That much is correct.

BurtJordaan » September 4th, 2017, 1:14 am wrote: In fact, since they predict a spatially flat total universe, there is no simple way not to make it infinite. And we do observe the spatial flatness in the CMB (our 'local patch'), with just the right amount of inhomogeneity and other characteristics.[a]

IMO, this is a case where Occam should not cut off the unobservable parts, because we have no theory for how it could not be there and not be just be more of the same. It is not unfalsifiable elements added - it has to be there right from the bang (which happened everywhere, singular in time, but not in space). Otherwise the theory must be wrong, but everything that we have observed so far seem to fit the theory.

Where are you getting this? Because it just isn't true. Cosmology has never answered the question of whether the universe is finite or infinite because big bang theory works fine in either case.

Inflation theory was devised to explain why the universe we can see is uniform on a large scale, by having it all originate in a small area in the early universe. But if the universe is infinite then it started out as infinite and all of it did not originate from a small area. Thus inflation would only predict uniformity in what we observe and not in the rest of the universe.

The only place I see a connection is in the inflationary theories called eternal inflation. But these have certainly not been established as fact. Nor do I see the claim that eternal inflation requires an infinite universe, only that it produces an infinite number of universes in a multiverse. But still, no matter how much you might agree with Linde and Guth who favor eternal inflation leading to an infinite multiverse, this is very much a soft area of cosmology where there is no consensus and the biggest objection is that it simply isn't testable. In my book that makes it more a matter of subjective personal philosophy rather than objective science.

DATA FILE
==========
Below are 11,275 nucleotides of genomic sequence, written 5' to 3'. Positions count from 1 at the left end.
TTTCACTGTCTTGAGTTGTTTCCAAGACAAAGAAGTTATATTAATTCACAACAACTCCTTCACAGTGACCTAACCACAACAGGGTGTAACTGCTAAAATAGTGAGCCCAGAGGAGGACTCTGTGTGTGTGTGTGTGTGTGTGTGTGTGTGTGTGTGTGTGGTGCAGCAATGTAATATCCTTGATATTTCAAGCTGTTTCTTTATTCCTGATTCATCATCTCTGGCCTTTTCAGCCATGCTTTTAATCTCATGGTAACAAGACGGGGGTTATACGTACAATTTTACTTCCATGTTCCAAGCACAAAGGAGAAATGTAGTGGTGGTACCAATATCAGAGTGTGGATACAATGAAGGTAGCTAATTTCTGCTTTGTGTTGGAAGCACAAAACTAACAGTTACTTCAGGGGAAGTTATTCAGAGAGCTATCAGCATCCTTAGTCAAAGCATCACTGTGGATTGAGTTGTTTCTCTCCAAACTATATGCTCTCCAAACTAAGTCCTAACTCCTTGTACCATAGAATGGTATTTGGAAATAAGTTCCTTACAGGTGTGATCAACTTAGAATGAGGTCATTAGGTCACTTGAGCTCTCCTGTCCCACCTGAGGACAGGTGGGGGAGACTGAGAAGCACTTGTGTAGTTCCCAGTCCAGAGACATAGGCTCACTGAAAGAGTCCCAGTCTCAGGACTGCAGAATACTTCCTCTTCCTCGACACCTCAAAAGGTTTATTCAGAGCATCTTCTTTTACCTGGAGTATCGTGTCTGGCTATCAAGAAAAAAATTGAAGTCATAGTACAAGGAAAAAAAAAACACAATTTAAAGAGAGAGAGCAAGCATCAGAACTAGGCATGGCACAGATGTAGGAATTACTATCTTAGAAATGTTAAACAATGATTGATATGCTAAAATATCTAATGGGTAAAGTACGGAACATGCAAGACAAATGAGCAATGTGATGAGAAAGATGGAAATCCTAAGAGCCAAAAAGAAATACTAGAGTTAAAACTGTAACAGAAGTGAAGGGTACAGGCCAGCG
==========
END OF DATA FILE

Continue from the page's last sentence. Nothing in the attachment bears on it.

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Re: Inflation

Postby BurtJordaan on September 4th, 2017, 10:58 am 

mitchellmckain » 04 Sep 2017, 09:33 wrote:
BurtJordaan » September 4th, 2017, 1:14 am wrote:IMO, this is a case where Occam should not cut off the unobservable parts, because we have no theory for how it could not be there and not be just be more of the same. It is not unfalsifiable elements added - it has to be there right from the bang (which happened everywhere, singular in time, but not in space). Otherwise the theory must be wrong, but everything that we have observed so far seem to fit the theory.